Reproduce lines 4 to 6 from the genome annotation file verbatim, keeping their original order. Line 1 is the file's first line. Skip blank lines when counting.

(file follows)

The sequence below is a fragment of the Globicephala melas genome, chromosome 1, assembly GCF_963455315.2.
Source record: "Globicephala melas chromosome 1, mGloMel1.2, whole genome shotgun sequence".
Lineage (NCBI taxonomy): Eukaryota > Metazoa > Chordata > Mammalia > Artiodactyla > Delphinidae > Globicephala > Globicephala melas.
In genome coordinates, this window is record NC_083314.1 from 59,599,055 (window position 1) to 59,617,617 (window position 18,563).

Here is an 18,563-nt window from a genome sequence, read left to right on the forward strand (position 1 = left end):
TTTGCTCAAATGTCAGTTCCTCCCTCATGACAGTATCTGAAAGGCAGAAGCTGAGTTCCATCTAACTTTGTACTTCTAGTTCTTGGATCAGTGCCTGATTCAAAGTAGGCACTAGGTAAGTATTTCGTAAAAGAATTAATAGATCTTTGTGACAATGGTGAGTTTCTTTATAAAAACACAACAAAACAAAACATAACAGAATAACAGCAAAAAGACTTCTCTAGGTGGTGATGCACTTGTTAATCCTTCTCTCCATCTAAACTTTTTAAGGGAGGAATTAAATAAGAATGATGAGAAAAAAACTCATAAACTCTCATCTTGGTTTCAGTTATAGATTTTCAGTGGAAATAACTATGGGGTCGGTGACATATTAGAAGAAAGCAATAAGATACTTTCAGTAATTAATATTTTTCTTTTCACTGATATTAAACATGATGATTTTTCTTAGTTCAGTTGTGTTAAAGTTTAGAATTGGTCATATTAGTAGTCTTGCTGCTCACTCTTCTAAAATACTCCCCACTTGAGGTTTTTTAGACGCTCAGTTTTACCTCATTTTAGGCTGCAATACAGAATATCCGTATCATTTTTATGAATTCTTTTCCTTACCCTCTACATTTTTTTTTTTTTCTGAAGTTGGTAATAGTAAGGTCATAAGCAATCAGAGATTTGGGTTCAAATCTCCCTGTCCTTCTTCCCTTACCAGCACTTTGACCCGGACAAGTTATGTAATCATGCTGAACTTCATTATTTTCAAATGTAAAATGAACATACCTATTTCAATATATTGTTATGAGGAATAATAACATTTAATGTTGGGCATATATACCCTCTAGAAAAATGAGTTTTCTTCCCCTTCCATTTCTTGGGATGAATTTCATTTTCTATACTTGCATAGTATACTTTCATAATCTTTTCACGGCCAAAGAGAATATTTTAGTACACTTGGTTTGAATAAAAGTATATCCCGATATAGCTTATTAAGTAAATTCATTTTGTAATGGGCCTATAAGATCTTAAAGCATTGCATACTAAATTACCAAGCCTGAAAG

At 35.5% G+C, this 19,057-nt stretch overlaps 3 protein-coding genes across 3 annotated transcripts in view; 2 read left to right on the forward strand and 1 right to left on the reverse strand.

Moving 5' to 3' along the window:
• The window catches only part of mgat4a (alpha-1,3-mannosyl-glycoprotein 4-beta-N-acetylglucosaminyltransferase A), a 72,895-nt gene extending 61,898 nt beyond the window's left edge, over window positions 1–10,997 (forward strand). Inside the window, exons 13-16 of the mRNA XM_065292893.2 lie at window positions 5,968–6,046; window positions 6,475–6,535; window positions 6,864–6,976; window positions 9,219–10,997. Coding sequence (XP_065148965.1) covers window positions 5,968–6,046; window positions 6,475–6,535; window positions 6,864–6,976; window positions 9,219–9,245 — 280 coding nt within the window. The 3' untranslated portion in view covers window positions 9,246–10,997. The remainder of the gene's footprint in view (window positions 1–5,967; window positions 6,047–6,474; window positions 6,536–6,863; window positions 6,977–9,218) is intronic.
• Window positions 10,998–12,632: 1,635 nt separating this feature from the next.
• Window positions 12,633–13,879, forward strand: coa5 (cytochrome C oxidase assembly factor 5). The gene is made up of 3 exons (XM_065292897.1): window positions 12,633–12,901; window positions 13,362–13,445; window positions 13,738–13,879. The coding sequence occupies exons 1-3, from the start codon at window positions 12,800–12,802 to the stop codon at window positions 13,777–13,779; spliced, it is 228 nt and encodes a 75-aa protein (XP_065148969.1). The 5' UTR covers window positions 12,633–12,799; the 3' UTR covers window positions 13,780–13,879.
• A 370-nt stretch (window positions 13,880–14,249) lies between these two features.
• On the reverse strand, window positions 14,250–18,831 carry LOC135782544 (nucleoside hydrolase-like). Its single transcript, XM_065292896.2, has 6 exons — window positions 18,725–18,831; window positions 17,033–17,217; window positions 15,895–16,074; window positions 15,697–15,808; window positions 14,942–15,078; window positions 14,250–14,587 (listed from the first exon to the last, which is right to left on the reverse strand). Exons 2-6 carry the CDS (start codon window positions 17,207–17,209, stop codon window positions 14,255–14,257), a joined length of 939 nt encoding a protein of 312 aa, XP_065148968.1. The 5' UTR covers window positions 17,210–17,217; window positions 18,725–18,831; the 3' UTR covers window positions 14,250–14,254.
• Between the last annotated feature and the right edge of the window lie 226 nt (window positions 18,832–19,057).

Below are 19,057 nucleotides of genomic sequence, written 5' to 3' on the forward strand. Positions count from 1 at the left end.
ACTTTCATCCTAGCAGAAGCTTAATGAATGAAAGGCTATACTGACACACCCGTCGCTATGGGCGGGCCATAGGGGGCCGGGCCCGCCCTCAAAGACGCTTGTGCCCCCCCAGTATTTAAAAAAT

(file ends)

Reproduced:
In genome coordinates, this window is record NC_083314.1 from 59,599,055 (window position 1) to 59,617,617 (window position 18,563).

Here is an 18,563-nt window from a genome sequence, read left to right on the forward strand (position 1 = left end):
TTTGCTCAAATGTCAGTTCCTCCCTCATGACAGTATCTGAAAGGCAGAAGCTGAGTTCCATCTAACTTTGTACTTCTAGTTCTTGGATCAGTGCCTGATTCAAAGTAGGCACTAGGTAAGTATTTCGTAAAAGAATTAATAGATCTTTGTGACAATGGTGAGTTTCTTTATAAAAACACAACAAAACAAAACATAACAGAATAACAGCAAAAAGACTTCTCTAGGTGGTGATGCACTTGTTAATCCTTCTCTCCATCTAAACTTTTTAAGGGAGGAATTAAATAAGAATGATGAGAAAAAAACTCATAAACTCTCATCTTGGTTTCAGTTATAGATTTTCAGTGGAAATAACTATGGGGTCGGTGACATATTAGAAGAAAGCAATAAGATACTTTCAGTAATTAATATTTTTCTTTTCACTGATATTAAACATGATGATTTTTCTTAGTTCAGTTGTGTTAAAGTTTAGAATTGGTCATATTAGTAGTCTTGCTGCTCACTCTTCTAAAATACTCCCCACTTGAGGTTTTTTAGACGCTCAGTTTTACCTCATTTTAGGCTGCAATACAGAATATCCGTATCATTTTTATGAATTCTTTTCCTTACCCTCTACATTTTTTTTTTTTTCTGAAGTTGGTAATAGTAAGGTCATAAGCAATCAGAGATTTGGGTTCAAATCTCCCTGTCCTTCTTCCCTTACCAGCACTTTGACCCGGACAAGTTATGTAATCATGCTGAACTTCATTATTTTCAAATGTAAAATGAACATACCTATTTCAATATATTGTTATGAGGAATAATAACATTTAATGTTGGGCATATATACCCTCTAGAAAAATGAGTTTTCTTCCCCTTCCATTTCTTGGGATGAATTTCATTTTCTATACTTGCATAGTATACTTTCATAATCTTTTCACGGCCAAAGAGAATATTTTAGTACACTTGGTTTGAATAAAAGTATATCCCGATATAGCTTATTAAGTAAATTCATTTTGTAATGGGCCTATAAGATCTTAAAGCATTGCATACTAAATTACCAAGCCTGAAAG